Could be, could be. You want to try? Okay. Let's see. That's the only way to understand if a hypothesis is right or wrong, it's to do it. So you do the way you want. Okay. Good job. Okay. Yeah. Okay. So, so it's totally okay to use the help of the other one and then go into another d. The other one. Did you do any, anything else when you, when you are finishing here and that you grain up, if you can add this reciprocal extension and you can work on the stability here is really, really nice feedback. So we're going to try just the upper part.

So bent, try to keep rips quite lower ribs, quite back the pelvis forward. So everything has to work a little bit. Try to keep the weight on the metatarsal Stuart and now go into he flection, that's it. So the more he flection created here, the more extension you need to make there. And if you like, you can extend here. Okay, good job. And then you come back down and okay. So that's another way of using this and I'm preparing because it's not your case, but for many people during the business quality, it's about the key flection in their extending in the uh, in the is extending leg. The leg that is a straight, uh, so we need to work also in this, in this button. Okay. So thank you.

That's it. So, so that's their little ideas that we use for,

Chapter 5

for the Kyla and, and let's continue. Okay. So now we're going to ask that plane with a, uh, with each other. Um, again, one of the things that is really important is to make our body resilient to multidirectional. Ah, challenges. It's the idea of one dimension, one plane of movement. It's solely in our head, in the real wall. Every time we move, it's multidirectional. It's irregular, it's not linear. Okay?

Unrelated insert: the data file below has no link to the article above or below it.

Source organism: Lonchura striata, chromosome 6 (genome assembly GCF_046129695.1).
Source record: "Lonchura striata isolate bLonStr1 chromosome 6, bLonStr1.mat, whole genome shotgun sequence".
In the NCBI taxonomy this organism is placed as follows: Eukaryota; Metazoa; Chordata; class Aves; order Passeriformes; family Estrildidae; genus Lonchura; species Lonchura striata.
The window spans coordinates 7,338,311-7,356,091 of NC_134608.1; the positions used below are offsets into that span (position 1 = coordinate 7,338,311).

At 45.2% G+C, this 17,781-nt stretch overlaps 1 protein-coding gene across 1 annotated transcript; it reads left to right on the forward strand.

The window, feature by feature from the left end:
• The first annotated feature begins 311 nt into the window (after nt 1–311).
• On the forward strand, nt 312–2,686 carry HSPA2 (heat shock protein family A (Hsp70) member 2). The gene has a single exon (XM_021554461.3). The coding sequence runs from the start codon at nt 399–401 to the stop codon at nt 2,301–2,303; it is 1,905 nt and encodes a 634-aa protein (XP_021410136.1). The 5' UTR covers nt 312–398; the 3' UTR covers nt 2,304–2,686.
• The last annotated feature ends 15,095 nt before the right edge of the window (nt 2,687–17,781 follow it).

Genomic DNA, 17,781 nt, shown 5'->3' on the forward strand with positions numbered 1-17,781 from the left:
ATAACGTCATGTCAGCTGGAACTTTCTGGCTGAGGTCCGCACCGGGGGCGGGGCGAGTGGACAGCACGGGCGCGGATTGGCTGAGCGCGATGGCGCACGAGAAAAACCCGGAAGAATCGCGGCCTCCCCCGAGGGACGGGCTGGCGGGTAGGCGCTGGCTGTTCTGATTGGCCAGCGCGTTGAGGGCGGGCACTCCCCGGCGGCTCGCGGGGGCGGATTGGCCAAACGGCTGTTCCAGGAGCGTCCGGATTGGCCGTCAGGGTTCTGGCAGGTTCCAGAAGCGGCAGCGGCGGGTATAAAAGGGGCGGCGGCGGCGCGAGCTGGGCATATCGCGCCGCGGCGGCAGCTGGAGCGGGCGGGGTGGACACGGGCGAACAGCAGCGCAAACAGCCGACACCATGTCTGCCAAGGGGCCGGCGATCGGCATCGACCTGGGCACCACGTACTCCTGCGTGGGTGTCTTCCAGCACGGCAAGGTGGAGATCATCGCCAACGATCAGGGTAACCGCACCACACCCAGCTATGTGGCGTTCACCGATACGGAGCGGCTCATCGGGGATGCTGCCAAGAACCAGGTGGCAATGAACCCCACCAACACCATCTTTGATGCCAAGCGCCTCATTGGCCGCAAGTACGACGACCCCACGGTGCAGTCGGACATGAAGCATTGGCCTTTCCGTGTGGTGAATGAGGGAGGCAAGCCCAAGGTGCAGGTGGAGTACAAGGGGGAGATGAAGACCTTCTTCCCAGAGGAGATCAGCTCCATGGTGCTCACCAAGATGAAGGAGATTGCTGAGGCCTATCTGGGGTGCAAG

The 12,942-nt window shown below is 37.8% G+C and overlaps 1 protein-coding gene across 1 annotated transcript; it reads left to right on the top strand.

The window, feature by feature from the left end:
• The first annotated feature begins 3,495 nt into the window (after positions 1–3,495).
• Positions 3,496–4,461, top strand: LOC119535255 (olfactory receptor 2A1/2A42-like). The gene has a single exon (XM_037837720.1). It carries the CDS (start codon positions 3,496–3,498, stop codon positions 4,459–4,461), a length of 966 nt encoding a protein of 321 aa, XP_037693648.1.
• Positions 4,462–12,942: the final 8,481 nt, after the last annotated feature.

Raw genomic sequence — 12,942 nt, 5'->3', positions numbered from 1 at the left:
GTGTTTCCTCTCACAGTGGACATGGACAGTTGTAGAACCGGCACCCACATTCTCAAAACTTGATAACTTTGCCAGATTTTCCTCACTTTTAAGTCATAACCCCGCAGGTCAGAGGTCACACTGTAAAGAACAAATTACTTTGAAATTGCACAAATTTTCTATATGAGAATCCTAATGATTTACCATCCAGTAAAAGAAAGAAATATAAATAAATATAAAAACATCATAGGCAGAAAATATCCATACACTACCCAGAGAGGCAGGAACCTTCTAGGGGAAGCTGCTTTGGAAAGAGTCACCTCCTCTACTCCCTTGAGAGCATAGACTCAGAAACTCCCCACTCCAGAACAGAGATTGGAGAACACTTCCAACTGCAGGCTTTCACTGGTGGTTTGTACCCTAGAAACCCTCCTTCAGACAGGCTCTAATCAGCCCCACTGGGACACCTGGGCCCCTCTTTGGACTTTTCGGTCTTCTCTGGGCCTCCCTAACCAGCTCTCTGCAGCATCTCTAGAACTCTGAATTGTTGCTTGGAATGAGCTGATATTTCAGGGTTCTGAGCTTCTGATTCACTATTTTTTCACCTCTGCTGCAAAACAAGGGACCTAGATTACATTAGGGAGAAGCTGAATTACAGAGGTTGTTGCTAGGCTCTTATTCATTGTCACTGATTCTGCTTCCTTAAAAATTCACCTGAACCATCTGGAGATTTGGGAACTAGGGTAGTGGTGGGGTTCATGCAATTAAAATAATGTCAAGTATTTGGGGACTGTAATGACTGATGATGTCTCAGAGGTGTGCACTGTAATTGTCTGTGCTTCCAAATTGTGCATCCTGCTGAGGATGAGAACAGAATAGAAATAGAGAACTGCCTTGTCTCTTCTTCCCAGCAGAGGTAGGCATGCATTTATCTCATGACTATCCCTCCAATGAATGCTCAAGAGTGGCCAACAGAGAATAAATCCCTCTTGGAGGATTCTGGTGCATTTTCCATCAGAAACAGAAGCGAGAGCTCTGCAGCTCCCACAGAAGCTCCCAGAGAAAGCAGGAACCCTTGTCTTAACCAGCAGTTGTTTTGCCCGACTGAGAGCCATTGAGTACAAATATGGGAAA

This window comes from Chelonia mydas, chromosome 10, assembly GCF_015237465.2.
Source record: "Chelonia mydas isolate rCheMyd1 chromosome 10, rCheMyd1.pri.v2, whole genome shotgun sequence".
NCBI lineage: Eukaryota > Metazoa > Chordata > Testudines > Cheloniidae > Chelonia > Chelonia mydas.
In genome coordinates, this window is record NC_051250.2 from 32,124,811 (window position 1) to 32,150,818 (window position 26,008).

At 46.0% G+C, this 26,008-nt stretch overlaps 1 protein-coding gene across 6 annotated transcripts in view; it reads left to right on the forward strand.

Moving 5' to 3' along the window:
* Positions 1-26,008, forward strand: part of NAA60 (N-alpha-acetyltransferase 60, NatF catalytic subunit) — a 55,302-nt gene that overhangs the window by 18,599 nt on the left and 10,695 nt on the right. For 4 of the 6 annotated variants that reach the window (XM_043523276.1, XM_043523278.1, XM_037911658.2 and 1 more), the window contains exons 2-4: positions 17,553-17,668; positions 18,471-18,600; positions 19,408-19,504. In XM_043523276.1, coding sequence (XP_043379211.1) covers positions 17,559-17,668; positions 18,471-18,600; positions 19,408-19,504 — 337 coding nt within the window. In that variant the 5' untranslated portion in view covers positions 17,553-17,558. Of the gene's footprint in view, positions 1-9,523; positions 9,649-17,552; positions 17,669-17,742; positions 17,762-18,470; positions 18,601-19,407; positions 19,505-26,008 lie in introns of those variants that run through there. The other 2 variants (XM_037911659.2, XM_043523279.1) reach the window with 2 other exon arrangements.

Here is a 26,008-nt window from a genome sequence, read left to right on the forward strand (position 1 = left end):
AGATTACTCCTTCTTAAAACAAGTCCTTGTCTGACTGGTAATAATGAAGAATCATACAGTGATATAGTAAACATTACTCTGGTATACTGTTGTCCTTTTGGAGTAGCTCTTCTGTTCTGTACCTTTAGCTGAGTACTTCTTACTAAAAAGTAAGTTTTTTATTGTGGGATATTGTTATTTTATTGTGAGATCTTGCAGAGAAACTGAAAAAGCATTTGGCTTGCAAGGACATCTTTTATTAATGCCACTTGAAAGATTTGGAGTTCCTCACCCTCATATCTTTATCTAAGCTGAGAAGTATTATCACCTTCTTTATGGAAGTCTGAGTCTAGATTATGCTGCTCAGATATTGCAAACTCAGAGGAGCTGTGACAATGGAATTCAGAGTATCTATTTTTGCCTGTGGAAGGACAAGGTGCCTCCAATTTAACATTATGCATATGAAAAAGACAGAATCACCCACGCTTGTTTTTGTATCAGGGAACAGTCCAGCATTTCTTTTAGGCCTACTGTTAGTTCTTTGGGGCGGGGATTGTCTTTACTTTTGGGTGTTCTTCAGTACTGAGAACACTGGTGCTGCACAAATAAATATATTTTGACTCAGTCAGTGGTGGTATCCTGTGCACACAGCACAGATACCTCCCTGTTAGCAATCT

So we need to become stronger in nonlinear activities. Okay? So, so this a little set that we can use to work on the stability of, of one leg, um, using the, the help of a, of a partner. Okay. So we're gonna start by, uh, standing on one leg, the one that you choose. Okay. And I'm gonna pick this leg. Okay. So I have it. This. Okay. So what I'm going to do is, and it's really, really challenging.

It's just creating little tiny movements. So you need to be able to lose and release here at the same time. Be Stable in the e the one on, I know. Okay. Okay. So you can start trying it. Okay. Start slowly. Give feedback. So lose, lose, lose. Use My help here. Yeah.

Okay. So you focused on being stable, but not to read it. Not to read it. Okay. So we can go and you can band the other one so you can band the other one that we can go here and here and there. Okay. That's it. Good job. Now you're getting used to no there. Okay. Okay. And rest. Okay, let's, let's try with the other one. Um, what is important is, um, let this knee go.

Let this knee go. Okay. It's not about being standing. It's about really being able to create all the movement that you need. Okay. So that, that's it. So that's it. Free Movement, free movement, and you can even jump. That's okay. That's what I want.

Great job. Great job. Great job on release this leg. Good job. Then they move you. Fantastic. Now you're moving. Now you're moving dow, you're moving. That's it. That's it. Okay. Arrest. Okay. Let me see the other ones. How is it going? I want to see, I want to see, that's it. So that's it.

UC. I love that word. It's my new English word. So, so let it be UC. So that is the idea. Juicy. Okay. Okay, good. Fantastic. So now which chains and another way that, another thing that we can do is we go on one leg again. Okay, that's it. No, you have to be loose enough to make me move this, that. So if I extend, if I bend, if I go in, if I go out that he finally come very fast. That's it. That's it. An extent. Okay. Good job. So let's change. So the idea is to work not in a linear way, like right left, but very random, very unexpected, careful. Make sure that the person is not very shy.

So they are just following what you are creating. Okay. So that's a good job. And the Hanson is trying to create an incorrect this mass possibilities as you can. Okay. So all the combinations that you can get.